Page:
Have you ever wondered what happens to Christmas trees after the holidays are over and they’re left in a pile on the sidewalk?
Over in Texas, they are getting repurposed in an incredible way: They become free canes for veterans! This is all thanks to Jamie Willis, the man behind Canes for Veterans Central Texas.
This idea developed out of a need in Jamie’s own life. After eight years in the Army, his time in the service left him with a disability. He tried out a cane from Veterans Affairs but quickly ended up looking for a replacement.
He then contacted Free Canes for Veterans, but Oscar Morris, the head of the organization, was sorry to inform him that they had run out. Luckily, Oscar had another idea. He decided to “teach a man to fish,” so to speak, and showed Jamie how to make his own cane.
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So Jamie did. After that, Oscar suggested that he make another cane for someone else in need, which got Jamie thinking of doing something even bigger. With Oscar’s support, he decided to start up Canes for Veterans Central Texas.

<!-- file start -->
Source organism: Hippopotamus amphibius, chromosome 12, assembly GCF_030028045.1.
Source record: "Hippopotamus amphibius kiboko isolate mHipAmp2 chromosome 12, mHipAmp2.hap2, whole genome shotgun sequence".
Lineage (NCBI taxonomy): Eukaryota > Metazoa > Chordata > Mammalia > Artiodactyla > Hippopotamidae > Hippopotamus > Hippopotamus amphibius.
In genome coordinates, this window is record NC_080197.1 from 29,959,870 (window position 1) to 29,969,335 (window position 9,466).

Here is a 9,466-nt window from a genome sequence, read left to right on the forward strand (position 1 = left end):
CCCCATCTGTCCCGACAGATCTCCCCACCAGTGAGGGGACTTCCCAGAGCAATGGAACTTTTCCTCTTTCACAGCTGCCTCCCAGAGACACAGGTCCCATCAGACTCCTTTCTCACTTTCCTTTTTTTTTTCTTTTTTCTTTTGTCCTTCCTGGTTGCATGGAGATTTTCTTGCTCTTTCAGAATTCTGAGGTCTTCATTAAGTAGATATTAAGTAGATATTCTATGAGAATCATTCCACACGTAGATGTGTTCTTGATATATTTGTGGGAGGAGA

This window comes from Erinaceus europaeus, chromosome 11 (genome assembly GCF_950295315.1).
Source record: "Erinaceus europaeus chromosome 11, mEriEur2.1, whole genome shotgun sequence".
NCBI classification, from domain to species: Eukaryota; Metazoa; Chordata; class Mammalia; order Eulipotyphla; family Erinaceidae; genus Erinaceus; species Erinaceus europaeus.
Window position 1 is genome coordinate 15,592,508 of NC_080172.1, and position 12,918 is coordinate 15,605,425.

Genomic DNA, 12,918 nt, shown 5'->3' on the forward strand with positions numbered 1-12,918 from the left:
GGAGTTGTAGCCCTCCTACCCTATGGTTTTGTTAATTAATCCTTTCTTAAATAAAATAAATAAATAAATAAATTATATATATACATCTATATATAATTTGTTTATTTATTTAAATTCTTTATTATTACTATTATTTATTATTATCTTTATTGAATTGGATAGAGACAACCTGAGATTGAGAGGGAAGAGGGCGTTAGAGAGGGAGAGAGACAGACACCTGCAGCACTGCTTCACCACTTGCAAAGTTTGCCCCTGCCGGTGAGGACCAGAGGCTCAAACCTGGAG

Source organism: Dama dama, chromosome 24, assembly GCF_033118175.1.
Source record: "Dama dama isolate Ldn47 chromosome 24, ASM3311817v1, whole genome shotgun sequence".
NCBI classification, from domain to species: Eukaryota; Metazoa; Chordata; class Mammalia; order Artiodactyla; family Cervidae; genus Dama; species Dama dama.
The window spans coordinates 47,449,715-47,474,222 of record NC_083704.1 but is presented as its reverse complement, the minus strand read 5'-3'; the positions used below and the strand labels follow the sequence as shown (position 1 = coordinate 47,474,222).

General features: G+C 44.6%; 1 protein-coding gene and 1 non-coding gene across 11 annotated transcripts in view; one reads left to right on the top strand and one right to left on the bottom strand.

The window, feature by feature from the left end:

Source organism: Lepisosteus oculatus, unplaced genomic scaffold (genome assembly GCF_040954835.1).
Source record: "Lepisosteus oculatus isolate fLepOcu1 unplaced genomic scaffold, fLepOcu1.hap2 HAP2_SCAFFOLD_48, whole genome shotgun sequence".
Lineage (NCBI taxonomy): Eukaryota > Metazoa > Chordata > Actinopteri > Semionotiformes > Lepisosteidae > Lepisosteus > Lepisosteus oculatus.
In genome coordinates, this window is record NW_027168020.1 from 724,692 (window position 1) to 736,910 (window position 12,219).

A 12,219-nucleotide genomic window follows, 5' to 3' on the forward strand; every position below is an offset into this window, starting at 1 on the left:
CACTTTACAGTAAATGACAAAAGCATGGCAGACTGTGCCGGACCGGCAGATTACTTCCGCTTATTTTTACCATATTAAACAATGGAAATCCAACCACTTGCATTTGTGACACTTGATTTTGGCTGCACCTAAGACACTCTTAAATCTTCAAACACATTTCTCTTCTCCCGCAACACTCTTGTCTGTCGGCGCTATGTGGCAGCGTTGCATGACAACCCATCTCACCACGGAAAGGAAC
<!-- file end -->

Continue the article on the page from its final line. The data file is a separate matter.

That idea spurred another one: Jamie decided to make his canes by recycling used Christmas trees.
The kindhearted veteran has now amassed a crew of over 60 volunteers, who have made 222 canes since 2016. Each one is hand-delivered to veterans by Jamie himself, and veterans can request them via an online form.
Having collected his own trees and wood during his first year in business, Jamie has now garnered enough media attention to score hoards of donated trees — even from heavy hitters like Lowe’s and Home Depot.
These days, Jamie offers customizations for the canes so each recipient can make it their own.
“I can take this tree, I can strip it down, decorate it back up, give it back to that veteran, and show them that just like that tree was, you’re still strong, you’re still sturdy, you’re still worth something,” Jamie said.
Jamie took his own circumstances and turned them into a wonderful opportunity — an opportunity to help others.
“It takes their eyes off of their so-called disability and it takes their eye to the cane. Because when you look at a person with just a metal cane, everyone just looks at the person to see why they have that cane,” Jamie told CBS News. “But now, when you’re walking around with one of the canes that we make, they look at the cane, and they’re looking at a piece of artwork.”
His organization is committed to providing canes to veterans, but they are also ready and willing to give them to anyone in need.
“It’s a great feeling, it’s like they stand prouder,” Jamie added. “It brings an overwhelming joy back to them and to me.”
All it takes to make an impact is a little kindness! Way to go, Jamie and everyone else involved with Canes for Veterans Central Texas!
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